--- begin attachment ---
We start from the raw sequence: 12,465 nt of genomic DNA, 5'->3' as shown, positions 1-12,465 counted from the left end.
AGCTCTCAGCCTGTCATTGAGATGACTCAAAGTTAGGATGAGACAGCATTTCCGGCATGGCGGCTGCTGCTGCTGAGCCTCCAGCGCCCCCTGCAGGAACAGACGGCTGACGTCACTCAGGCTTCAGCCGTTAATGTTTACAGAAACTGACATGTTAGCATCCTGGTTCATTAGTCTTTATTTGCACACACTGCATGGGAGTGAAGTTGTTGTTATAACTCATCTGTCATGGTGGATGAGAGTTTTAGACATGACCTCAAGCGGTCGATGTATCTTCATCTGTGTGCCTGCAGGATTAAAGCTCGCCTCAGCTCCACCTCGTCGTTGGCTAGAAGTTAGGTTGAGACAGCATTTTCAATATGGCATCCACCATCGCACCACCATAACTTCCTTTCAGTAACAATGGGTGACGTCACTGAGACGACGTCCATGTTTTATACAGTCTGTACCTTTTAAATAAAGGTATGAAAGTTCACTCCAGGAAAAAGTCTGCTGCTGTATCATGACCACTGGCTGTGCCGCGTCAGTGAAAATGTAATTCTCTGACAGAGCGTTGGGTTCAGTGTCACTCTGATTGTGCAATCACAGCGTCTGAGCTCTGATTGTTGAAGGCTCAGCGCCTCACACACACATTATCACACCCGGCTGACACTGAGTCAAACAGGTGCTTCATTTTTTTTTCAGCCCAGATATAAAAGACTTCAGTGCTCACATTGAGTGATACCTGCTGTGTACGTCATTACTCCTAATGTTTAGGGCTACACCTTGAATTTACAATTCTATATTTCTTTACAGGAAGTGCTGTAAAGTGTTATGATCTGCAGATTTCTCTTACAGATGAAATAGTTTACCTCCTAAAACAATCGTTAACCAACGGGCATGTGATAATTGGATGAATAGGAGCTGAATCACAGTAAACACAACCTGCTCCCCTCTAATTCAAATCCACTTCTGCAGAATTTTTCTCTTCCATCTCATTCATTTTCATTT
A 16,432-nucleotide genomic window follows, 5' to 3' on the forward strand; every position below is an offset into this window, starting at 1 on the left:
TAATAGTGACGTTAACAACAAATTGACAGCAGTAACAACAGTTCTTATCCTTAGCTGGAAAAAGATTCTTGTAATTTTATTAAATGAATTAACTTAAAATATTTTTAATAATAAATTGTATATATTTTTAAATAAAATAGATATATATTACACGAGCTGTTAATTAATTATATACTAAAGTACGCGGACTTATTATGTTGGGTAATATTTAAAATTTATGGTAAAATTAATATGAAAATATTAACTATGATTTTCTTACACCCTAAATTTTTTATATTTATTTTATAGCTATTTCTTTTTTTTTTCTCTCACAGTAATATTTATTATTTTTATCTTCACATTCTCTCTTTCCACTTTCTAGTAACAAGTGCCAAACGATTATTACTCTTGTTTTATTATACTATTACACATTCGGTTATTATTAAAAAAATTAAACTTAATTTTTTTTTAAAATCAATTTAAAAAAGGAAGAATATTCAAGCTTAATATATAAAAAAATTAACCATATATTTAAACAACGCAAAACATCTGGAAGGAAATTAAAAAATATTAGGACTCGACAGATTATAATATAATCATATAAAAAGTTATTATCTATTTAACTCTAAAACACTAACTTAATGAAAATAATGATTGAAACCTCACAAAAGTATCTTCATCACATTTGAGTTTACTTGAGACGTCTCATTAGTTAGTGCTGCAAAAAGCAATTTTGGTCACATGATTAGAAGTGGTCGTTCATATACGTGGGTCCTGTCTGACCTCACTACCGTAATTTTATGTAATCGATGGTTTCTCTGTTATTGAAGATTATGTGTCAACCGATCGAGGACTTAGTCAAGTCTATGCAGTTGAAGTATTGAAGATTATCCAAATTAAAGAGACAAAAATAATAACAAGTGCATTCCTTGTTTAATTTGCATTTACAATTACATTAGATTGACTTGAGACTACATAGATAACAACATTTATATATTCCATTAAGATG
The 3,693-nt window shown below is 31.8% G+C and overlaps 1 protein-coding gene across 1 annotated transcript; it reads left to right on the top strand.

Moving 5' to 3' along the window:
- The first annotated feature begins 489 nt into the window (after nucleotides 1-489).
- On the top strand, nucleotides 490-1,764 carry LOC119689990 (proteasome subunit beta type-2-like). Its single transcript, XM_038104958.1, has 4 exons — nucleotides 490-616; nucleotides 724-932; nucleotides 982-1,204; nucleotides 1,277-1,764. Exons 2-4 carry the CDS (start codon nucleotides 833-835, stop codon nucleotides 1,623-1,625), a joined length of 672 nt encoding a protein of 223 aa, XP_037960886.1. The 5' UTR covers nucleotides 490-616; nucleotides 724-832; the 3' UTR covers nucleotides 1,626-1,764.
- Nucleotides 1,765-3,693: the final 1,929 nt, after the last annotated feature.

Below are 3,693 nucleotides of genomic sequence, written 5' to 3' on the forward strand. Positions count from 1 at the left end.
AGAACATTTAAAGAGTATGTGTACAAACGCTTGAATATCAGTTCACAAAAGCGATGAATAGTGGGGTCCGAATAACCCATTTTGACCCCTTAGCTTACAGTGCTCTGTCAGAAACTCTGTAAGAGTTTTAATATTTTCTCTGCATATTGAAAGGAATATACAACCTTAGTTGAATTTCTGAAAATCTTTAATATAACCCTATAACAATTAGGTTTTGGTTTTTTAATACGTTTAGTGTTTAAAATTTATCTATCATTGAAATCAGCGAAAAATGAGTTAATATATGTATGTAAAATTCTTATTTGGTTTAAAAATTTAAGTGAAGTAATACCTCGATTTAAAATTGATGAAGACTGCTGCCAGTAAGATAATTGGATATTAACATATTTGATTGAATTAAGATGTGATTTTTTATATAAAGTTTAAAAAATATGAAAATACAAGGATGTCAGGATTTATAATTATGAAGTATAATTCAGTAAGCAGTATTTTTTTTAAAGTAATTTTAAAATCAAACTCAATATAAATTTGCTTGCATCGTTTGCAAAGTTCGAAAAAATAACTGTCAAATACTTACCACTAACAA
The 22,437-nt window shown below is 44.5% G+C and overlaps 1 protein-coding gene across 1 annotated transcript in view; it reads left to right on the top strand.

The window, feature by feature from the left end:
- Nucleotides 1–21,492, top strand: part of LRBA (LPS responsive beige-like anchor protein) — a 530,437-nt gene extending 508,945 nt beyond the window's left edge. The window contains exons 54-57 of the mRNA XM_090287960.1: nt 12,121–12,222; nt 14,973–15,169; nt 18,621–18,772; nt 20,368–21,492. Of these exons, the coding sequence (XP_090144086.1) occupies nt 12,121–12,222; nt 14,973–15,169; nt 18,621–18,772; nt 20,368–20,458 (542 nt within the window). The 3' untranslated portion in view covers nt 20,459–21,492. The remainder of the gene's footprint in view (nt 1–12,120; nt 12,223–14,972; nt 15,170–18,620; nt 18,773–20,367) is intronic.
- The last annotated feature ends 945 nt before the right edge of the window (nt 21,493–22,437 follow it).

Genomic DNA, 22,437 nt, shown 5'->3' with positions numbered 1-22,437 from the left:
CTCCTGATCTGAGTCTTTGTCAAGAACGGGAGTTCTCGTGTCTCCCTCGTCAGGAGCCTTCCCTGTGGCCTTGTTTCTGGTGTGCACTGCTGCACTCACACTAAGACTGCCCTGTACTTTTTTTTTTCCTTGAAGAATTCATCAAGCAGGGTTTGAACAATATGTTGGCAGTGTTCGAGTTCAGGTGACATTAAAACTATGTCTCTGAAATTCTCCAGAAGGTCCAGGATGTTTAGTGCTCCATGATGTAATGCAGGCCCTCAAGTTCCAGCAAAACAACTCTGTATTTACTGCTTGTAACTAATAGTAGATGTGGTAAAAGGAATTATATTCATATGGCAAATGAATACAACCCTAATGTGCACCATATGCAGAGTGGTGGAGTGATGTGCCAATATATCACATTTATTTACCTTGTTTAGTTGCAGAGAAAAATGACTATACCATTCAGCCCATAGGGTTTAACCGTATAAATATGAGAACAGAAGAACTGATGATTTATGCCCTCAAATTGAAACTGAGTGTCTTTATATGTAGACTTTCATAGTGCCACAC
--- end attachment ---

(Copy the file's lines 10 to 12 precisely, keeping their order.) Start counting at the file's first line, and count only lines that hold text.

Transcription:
Below are 3,693 nucleotides of genomic sequence, written 5' to 3' on the forward strand. Positions count from 1 at the left end.
AGAACATTTAAAGAGTATGTGTACAAACGCTTGAATATCAGTTCACAAAAGCGATGAATAGTGGGGTCCGAATAACCCATTTTGACCCCTTAGCTTACAGTGCTCTGTCAGAAACTCTGTAAGAGTTTTAATATTTTCTCTGCATATTGAAAGGAATATACAACCTTAGTTGAATTTCTGAAAATCTTTAATATAACCCTATAACAATTAGGTTTTGGTTTTTTAATACGTTTAGTGTTTAAAATTTATCTATCATTGAAATCAGCGAAAAATGAGTTAATATATGTATGTAAAATTCTTATTTGGTTTAAAAATTTAAGTGAAGTAATACCTCGATTTAAAATTGATGAAGACTGCTGCCAGTAAGATAATTGGATATTAACATATTTGATTGAATTAAGATGTGATTTTTTATATAAAGTTTAAAAAATATGAAAATACAAGGATGTCAGGATTTATAATTATGAAGTATAATTCAGTAAGCAGTATTTTTTTTAAAGTAATTTTAAAATCAAACTCAATATAAATTTGCTTGCATCGTTTGCAAAGTTCGAAAAAATAACTGTCAAATACTTACCACTAACAA
The 22,437-nt window shown below is 44.5% G+C and overlaps 1 protein-coding gene across 1 annotated transcript in view; it reads left to right on the top strand.